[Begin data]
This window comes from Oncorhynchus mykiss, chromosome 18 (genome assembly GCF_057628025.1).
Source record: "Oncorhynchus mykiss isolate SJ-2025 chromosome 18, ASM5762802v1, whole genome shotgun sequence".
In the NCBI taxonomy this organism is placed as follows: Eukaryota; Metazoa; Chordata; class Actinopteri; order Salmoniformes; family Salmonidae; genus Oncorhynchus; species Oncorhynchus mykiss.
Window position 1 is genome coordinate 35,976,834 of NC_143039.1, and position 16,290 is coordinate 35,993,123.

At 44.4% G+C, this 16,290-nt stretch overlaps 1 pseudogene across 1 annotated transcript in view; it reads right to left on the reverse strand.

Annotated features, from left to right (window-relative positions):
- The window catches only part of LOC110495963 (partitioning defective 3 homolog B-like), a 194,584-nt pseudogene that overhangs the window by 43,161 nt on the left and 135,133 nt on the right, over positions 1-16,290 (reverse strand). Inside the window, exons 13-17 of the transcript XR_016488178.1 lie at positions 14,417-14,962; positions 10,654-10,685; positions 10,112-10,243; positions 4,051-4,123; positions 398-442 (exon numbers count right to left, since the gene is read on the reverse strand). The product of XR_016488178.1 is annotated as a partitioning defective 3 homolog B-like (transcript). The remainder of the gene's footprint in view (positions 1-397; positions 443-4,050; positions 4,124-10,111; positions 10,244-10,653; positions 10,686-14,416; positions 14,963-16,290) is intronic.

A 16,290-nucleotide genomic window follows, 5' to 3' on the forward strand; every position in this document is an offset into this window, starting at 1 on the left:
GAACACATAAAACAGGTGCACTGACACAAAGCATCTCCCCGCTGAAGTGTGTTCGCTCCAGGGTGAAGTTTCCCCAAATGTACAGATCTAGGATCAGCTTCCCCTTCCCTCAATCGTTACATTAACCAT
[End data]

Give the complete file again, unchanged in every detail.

This window comes from Oncorhynchus mykiss, chromosome 18 (genome assembly GCF_057628025.1).
Source record: "Oncorhynchus mykiss isolate SJ-2025 chromosome 18, ASM5762802v1, whole genome shotgun sequence".
In the NCBI taxonomy this organism is placed as follows: Eukaryota; Metazoa; Chordata; class Actinopteri; order Salmoniformes; family Salmonidae; genus Oncorhynchus; species Oncorhynchus mykiss.
Window position 1 is genome coordinate 35,976,834 of NC_143039.1, and position 16,290 is coordinate 35,993,123.

At 44.4% G+C, this 16,290-nt stretch overlaps 1 pseudogene across 1 annotated transcript in view; it reads right to left on the reverse strand.

Annotated features, from left to right (window-relative positions):
- The window catches only part of LOC110495963 (partitioning defective 3 homolog B-like), a 194,584-nt pseudogene that overhangs the window by 43,161 nt on the left and 135,133 nt on the right, over positions 1-16,290 (reverse strand). Inside the window, exons 13-17 of the transcript XR_016488178.1 lie at positions 14,417-14,962; positions 10,654-10,685; positions 10,112-10,243; positions 4,051-4,123; positions 398-442 (exon numbers count right to left, since the gene is read on the reverse strand). The product of XR_016488178.1 is annotated as a partitioning defective 3 homolog B-like (transcript). The remainder of the gene's footprint in view (positions 1-397; positions 443-4,050; positions 4,124-10,111; positions 10,244-10,653; positions 10,686-14,416; positions 14,963-16,290) is intronic.

A 16,290-nucleotide genomic window follows, 5' to 3' on the forward strand; every position in this document is an offset into this window, starting at 1 on the left:
GAACACATAAAACAGGTGCACTGACACAAAGCATCTCCCCGCTGAAGTGTGTTCGCTCCAGGGTGAAGTTTCCCCAAATGTACAGATCTAGGATCAGCTTCCCCTTCCCTCAATCGTTACATTAACCAT